But Ian Thompson, M.D., director of the Cancer Therapy & Research Center at the University of Texas Health Science Center at San Antonio, still believes screening can save lives. He says that both major studies had significant flaws, and he notes that the death rate from prostate cancer has dropped steadily since the PSA test was popularized in the early '90s.
Brawley, however, points out that prostate cancer deaths have been dropping all over the world — even in countries where the PSA test is rarely used, such as Great Britain. He credits the progress to better treatments and, perhaps, a change in the way doctors record cause of death.
The benefits of PSA tests may be murky, but the risks are undeniable. Brian Hines is right: A positive PSA test can be a ticket for treatment. It often starts with a needle biopsy, a procedure in which a doctor inserts a needle — usually through the wall of the rectum — to remove tissue samples from the prostate. The procedure is uncomfortable and can cause bleeding and infection. If the biopsy confirms cancer, the next step is often radiation or surgical removal of the prostate, a serious operation that can leave a man facing impotence, incontinence or both.
It seems obvious that catching a cancer early gives patients the best chance to beat their disease. But prostate cancer isn't like a lot of other cancers. It is often very small and slow-growing, with no intention of spreading. And some prostate cancers grow extremely fast — so fast that it's hard to catch them before it's too late.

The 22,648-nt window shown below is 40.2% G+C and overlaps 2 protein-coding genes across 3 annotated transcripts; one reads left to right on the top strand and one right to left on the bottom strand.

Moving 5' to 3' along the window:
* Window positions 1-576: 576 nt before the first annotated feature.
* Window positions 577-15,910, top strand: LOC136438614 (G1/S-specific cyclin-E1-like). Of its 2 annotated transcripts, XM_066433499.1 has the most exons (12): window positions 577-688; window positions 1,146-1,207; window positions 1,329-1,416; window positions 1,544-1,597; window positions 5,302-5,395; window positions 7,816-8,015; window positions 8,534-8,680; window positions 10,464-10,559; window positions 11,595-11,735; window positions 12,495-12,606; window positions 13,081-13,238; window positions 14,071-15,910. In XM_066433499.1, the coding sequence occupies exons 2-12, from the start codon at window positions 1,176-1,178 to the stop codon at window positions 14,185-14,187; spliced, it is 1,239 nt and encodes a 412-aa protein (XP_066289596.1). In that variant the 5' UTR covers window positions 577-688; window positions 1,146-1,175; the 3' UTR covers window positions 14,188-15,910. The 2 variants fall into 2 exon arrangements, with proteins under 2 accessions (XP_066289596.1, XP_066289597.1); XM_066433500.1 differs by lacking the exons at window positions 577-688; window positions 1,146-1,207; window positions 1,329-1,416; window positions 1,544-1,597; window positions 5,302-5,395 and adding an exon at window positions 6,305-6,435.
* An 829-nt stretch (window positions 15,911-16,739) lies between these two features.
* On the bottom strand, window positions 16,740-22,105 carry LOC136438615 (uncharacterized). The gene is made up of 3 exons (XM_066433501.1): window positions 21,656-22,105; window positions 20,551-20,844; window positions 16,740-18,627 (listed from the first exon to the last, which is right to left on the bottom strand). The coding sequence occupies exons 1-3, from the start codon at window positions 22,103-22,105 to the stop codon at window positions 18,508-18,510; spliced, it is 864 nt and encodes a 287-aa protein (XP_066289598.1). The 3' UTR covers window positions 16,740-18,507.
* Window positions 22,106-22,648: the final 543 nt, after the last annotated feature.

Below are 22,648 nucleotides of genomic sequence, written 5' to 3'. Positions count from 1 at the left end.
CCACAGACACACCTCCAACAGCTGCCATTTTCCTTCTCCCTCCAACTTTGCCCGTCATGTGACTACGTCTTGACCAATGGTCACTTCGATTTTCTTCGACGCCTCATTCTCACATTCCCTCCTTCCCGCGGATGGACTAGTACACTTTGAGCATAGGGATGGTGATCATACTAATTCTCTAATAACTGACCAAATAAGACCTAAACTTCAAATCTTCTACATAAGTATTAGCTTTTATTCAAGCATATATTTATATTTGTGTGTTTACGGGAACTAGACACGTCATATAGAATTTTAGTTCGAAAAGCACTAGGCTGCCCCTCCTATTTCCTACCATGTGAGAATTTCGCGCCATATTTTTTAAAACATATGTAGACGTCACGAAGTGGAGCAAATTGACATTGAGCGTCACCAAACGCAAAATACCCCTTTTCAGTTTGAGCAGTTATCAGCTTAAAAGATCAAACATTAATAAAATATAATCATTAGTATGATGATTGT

"Many men deeply believe the PSA test saved their lives. But for many men, that's almost certainly not the case," says Barnett Kramer, M.D., director of the National Cancer Institute's Division of Cancer Prevention.
Unfortunately, there's no way to know for sure whether any particular cancer is harmless or dangerous while it's still in the prostate, so many men end up getting treated just to stay on the safe side. But many experts now argue that even if cancer is detected, men still need to weigh the risks and benefits of treatment. They advocate a period of "watchful waiting" to see whether symptoms arise, or "active surveillance," which involves exams, tests and biopsies that monitor the cancer.
So what to do? Brawley urges men to watch for signs of prostate problems. And men can still get the PSA test if they want it. "You need to go with how you feel about prostate cancer," he says. Some doctors strongly encourage PSA testing for people at high risk for the disease, including African Americans and men with a family history of the disease.
Brawley is a PSA skeptic, but he's a firm believer in a prostate-friendly lifestyle. While there's no firm proof yet that a man can do much to prevent this cancer, Brawley says, "I believe that eating a diet high in fruits and vegetables, exercising three to five times a week, and keeping a BMI [body mass index] around 25 are all good for prostate health." He adds, "I wish I could know it. But I believe it."
Chris Woolston is a health writer whose work has frequently appeared in the Los Angeles Times.
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